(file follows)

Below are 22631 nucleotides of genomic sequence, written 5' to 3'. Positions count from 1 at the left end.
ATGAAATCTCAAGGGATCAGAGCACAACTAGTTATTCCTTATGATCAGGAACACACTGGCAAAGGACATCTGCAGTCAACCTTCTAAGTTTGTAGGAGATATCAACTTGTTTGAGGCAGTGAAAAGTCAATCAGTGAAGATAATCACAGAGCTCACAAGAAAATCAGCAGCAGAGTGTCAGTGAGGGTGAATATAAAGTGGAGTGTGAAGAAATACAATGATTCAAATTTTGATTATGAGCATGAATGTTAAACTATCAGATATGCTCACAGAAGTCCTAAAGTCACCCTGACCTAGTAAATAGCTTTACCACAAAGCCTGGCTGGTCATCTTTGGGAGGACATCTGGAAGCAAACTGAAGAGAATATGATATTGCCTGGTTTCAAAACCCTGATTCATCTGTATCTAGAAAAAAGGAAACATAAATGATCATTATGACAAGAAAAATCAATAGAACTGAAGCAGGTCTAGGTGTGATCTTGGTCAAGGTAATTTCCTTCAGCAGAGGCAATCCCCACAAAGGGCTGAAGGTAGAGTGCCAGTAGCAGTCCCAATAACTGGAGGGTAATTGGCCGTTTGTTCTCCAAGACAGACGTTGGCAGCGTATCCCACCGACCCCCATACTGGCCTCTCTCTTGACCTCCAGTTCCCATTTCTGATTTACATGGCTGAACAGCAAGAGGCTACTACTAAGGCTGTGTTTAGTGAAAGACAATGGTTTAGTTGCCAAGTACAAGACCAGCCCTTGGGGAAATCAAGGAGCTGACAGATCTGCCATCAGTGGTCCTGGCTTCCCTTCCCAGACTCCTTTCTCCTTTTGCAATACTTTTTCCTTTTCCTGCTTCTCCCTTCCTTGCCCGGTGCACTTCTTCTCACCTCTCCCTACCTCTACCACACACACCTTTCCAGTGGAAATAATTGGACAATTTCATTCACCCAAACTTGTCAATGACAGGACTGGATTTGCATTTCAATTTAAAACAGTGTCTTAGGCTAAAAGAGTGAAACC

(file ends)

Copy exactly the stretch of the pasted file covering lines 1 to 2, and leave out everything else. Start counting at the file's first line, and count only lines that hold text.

Below are 22631 nucleotides of genomic sequence, written 5' to 3'. Positions count from 1 at the left end.
ATGAAATCTCAAGGGATCAGAGCACAACTAGTTATTCCTTATGATCAGGAACACACTGGCAAAGGACATCTGCAGTCAACCTTCTAAGTTTGTAGGAGATATCAACTTGTTTGAGGCAGTGAAAAGTCAATCAGTGAAGATAATCACAGAGCTCACAAGAAAATCAGCAGCAGAGTGTCAGTGAGGGTGAATATAAAGTGGAGTGTGAAGAAATACAATGATTCAAATTTTGATTATGAGCATGAATGTTAAACTATCAGATATGCTCACAGAAGTCCTAAAGTCACCCTGACCTAGTAAATAGCTTTACCACAAAGCCTGGCTGGTCATCTTTGGGAGGACATCTGGAAGCAAACTGAAGAGAATATGATATTGCCTGGTTTCAAAACCCTGATTCATCTGTATCTAGAAAAAAGGAAACATAAATGATCATTATGACAAGAAAAATCAATAGAACTGAAGCAGGTCTAGGTGTGATCTTGGTCAAGGTAATTTCCTTCAGCAGAGGCAATCCCCACAAAGGGCTGAAGGTAGAGTGCCAGTAGCAGTCCCAATAACTGGAGGGTAATTGGCCGTTTGTTCTCCAAGACAGACGTTGGCAGCGTATCCCACCGACCCCCATACTGGCCTCTCTCTTGACCTCCAGTTCCCATTTCTGATTTACATGGCTGAACAGCAAGAGGCTACTACTAAGGCTGTGTTTAGTGAAAGACAATGGTTTAGTTGCCAAGTACAAGACCAGCCCTTGGGGAAATCAAGGAGCTGACAGATCTGCCATCAGTGGTCCTGGCTTCCCTTCCCAGACTCCTTTCTCCTTTTGCAATACTTTTTCCTTTTCCTGCTTCTCCCTTCCTTGCCCGGTGCACTTCTTCTCACCTCTCCCTACCTCTACCACACACACCTTTCCAGTGGAAATAATTGGACAATTTCATTCACCCAAACTTGTCAATGACAGGACTGGATTTGCATTTCAATTTAAAACAGTGTCTTAGGCTAAAAGAGTGAAACC